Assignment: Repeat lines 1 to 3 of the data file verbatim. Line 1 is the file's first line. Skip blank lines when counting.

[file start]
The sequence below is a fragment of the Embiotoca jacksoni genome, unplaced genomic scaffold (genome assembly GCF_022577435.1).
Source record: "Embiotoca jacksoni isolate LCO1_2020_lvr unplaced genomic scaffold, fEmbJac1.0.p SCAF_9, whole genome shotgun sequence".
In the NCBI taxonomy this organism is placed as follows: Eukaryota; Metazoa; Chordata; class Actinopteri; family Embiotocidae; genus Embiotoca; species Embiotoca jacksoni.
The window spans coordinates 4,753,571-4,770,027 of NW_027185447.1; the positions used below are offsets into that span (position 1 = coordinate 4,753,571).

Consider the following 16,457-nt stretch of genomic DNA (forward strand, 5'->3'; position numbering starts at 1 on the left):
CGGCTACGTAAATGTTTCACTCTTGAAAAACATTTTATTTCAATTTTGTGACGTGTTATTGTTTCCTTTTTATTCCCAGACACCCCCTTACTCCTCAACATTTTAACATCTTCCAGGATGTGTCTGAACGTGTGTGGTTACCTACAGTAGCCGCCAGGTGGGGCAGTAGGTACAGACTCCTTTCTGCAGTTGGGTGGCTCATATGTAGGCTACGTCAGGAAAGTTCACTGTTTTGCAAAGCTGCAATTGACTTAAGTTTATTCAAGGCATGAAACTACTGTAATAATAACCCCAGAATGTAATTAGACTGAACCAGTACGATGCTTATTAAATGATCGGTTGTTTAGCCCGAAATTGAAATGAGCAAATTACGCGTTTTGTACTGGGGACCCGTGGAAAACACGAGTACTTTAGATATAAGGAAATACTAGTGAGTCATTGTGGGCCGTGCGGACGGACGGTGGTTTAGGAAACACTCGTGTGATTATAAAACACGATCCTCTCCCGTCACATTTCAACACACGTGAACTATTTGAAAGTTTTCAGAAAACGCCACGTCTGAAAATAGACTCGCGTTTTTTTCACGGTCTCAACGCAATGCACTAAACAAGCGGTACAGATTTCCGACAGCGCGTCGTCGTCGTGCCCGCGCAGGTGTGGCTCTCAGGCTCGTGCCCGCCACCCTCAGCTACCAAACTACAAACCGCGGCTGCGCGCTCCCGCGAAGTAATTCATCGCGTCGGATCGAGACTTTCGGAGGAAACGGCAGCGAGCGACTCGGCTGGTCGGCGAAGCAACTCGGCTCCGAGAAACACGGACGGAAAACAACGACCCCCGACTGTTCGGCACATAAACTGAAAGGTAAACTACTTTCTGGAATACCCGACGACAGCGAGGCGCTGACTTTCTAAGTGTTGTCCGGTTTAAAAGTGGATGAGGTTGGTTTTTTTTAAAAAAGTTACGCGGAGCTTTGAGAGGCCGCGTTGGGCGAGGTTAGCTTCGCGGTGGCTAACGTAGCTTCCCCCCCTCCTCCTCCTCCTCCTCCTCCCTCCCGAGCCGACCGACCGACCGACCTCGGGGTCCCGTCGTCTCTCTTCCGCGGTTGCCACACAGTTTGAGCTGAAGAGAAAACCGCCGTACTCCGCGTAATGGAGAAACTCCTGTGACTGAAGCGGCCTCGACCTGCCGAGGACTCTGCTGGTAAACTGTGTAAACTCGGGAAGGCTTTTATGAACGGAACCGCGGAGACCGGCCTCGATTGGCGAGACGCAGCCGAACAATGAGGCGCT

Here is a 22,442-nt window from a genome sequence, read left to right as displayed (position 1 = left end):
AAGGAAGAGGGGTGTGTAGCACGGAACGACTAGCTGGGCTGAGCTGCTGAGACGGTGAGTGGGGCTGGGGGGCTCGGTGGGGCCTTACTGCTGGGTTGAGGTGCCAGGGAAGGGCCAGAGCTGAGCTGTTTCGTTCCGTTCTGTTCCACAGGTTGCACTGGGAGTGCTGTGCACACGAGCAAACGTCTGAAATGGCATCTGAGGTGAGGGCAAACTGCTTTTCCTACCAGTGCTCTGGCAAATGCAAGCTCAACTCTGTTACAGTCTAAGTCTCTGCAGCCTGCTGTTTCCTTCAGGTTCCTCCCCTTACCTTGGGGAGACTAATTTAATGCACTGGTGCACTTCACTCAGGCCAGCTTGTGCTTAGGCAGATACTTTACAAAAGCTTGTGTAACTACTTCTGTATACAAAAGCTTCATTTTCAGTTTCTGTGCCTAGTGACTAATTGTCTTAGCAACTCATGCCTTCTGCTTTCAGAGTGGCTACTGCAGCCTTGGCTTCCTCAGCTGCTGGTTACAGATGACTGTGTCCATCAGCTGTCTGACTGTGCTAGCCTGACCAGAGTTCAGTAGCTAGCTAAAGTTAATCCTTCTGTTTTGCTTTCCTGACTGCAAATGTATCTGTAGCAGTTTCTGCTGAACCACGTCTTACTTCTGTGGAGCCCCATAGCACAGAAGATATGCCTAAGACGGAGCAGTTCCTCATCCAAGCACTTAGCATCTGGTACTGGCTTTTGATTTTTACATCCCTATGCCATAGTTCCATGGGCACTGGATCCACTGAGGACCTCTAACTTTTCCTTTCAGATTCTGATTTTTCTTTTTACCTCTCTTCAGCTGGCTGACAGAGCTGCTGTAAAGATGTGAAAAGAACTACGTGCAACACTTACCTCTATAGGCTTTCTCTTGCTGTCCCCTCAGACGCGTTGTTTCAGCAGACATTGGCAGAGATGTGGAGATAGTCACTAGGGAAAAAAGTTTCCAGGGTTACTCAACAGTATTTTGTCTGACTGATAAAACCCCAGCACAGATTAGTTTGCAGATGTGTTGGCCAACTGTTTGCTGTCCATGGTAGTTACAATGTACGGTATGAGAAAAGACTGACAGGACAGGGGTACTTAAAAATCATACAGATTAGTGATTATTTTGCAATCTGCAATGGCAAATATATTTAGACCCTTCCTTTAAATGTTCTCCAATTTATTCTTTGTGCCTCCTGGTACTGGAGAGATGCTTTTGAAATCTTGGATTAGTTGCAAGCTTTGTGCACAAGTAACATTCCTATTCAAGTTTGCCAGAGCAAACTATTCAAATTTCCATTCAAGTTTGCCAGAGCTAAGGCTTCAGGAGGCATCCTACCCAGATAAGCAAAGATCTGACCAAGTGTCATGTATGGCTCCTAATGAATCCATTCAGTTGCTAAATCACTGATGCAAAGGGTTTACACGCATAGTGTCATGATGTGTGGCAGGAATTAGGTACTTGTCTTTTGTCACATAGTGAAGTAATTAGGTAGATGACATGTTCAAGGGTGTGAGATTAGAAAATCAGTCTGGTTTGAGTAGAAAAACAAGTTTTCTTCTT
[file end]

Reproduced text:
The sequence below is a fragment of the Embiotoca jacksoni genome, unplaced genomic scaffold (genome assembly GCF_022577435.1).
Source record: "Embiotoca jacksoni isolate LCO1_2020_lvr unplaced genomic scaffold, fEmbJac1.0.p SCAF_9, whole genome shotgun sequence".
In the NCBI taxonomy this organism is placed as follows: Eukaryota; Metazoa; Chordata; class Actinopteri; family Embiotocidae; genus Embiotoca; species Embiotoca jacksoni.